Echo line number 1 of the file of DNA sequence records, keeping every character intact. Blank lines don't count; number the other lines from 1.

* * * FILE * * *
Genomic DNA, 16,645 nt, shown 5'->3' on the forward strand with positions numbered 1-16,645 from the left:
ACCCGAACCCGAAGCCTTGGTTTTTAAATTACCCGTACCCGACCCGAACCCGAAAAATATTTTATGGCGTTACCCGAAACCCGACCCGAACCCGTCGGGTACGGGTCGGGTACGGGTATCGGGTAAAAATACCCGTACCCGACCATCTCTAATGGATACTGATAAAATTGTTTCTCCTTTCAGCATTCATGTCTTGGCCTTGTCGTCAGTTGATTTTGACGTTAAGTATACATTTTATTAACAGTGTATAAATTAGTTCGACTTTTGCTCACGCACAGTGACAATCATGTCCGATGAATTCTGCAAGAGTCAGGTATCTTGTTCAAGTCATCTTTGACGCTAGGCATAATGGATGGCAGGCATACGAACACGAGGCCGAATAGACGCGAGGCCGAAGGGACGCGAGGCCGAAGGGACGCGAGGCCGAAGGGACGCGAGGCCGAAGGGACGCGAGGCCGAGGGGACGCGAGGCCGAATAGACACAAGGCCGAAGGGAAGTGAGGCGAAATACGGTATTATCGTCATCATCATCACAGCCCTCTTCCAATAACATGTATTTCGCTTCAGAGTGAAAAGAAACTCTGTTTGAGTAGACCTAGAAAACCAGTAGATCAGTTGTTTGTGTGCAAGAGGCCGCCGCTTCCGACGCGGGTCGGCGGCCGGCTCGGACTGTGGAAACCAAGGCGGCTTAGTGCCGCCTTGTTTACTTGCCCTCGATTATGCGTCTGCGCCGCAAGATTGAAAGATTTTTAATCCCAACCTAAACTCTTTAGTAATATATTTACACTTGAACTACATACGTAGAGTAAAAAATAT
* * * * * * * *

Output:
Genomic DNA, 16,645 nt, shown 5'->3' on the forward strand with positions numbered 1-16,645 from the left: